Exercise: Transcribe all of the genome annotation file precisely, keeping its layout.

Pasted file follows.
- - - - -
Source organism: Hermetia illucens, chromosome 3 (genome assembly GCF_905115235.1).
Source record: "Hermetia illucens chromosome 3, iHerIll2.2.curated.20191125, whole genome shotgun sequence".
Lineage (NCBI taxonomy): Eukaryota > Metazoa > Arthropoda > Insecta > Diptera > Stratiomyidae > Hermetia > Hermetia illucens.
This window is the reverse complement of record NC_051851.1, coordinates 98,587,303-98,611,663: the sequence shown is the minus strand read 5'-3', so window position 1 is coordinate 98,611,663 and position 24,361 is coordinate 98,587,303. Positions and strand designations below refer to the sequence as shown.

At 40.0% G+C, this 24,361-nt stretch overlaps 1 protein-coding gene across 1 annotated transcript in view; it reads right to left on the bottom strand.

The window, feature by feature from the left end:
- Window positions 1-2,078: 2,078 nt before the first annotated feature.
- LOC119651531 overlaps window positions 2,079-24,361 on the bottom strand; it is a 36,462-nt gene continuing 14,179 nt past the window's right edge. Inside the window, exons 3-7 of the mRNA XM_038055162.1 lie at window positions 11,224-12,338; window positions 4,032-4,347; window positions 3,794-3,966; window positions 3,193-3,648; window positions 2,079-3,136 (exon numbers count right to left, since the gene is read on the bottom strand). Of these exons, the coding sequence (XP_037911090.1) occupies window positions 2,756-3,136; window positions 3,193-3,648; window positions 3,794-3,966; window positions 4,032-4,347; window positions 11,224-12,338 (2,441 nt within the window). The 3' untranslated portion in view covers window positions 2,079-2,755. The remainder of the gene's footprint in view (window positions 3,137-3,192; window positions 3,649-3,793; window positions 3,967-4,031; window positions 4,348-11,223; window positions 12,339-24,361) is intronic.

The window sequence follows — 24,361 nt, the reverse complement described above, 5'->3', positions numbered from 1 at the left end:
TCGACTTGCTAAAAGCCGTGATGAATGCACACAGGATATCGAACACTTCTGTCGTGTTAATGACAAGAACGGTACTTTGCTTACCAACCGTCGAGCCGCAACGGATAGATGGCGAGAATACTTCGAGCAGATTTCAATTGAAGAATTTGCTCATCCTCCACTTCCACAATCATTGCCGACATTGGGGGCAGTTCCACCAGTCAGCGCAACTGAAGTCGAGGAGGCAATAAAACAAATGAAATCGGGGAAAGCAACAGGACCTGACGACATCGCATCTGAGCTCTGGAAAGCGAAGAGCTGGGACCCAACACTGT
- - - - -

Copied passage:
Source organism: Hermetia illucens, chromosome 3 (genome assembly GCF_905115235.1).
Source record: "Hermetia illucens chromosome 3, iHerIll2.2.curated.20191125, whole genome shotgun sequence".
Lineage (NCBI taxonomy): Eukaryota > Metazoa > Arthropoda > Insecta > Diptera > Stratiomyidae > Hermetia > Hermetia illucens.
This window is the reverse complement of record NC_051851.1, coordinates 98,587,303-98,611,663: the sequence shown is the minus strand read 5'-3', so window position 1 is coordinate 98,611,663 and position 24,361 is coordinate 98,587,303. Positions and strand designations below refer to the sequence as shown.

At 40.0% G+C, this 24,361-nt stretch overlaps 1 protein-coding gene across 1 annotated transcript in view; it reads right to left on the bottom strand.

The window, feature by feature from the left end:
- Window positions 1-2,078: 2,078 nt before the first annotated feature.
- LOC119651531 overlaps window positions 2,079-24,361 on the bottom strand; it is a 36,462-nt gene continuing 14,179 nt past the window's right edge. Inside the window, exons 3-7 of the mRNA XM_038055162.1 lie at window positions 11,224-12,338; window positions 4,032-4,347; window positions 3,794-3,966; window positions 3,193-3,648; window positions 2,079-3,136 (exon numbers count right to left, since the gene is read on the bottom strand). Of these exons, the coding sequence (XP_037911090.1) occupies window positions 2,756-3,136; window positions 3,193-3,648; window positions 3,794-3,966; window positions 4,032-4,347; window positions 11,224-12,338 (2,441 nt within the window). The 3' untranslated portion in view covers window positions 2,079-2,755. The remainder of the gene's footprint in view (window positions 3,137-3,192; window positions 3,649-3,793; window positions 3,967-4,031; window positions 4,348-11,223; window positions 12,339-24,361) is intronic.

The window sequence follows — 24,361 nt, the reverse complement described above, 5'->3', positions numbered from 1 at the left end:
TCGACTTGCTAAAAGCCGTGATGAATGCACACAGGATATCGAACACTTCTGTCGTGTTAATGACAAGAACGGTACTTTGCTTACCAACCGTCGAGCCGCAACGGATAGATGGCGAGAATACTTCGAGCAGATTTCAATTGAAGAATTTGCTCATCCTCCACTTCCACAATCATTGCCGACATTGGGGGCAGTTCCACCAGTCAGCGCAACTGAAGTCGAGGAGGCAATAAAACAAATGAAATCGGGGAAAGCAACAGGACCTGACGACATCGCATCTGAGCTCTGGAAAGCGAAGAGCTGGGACCCAACACTGT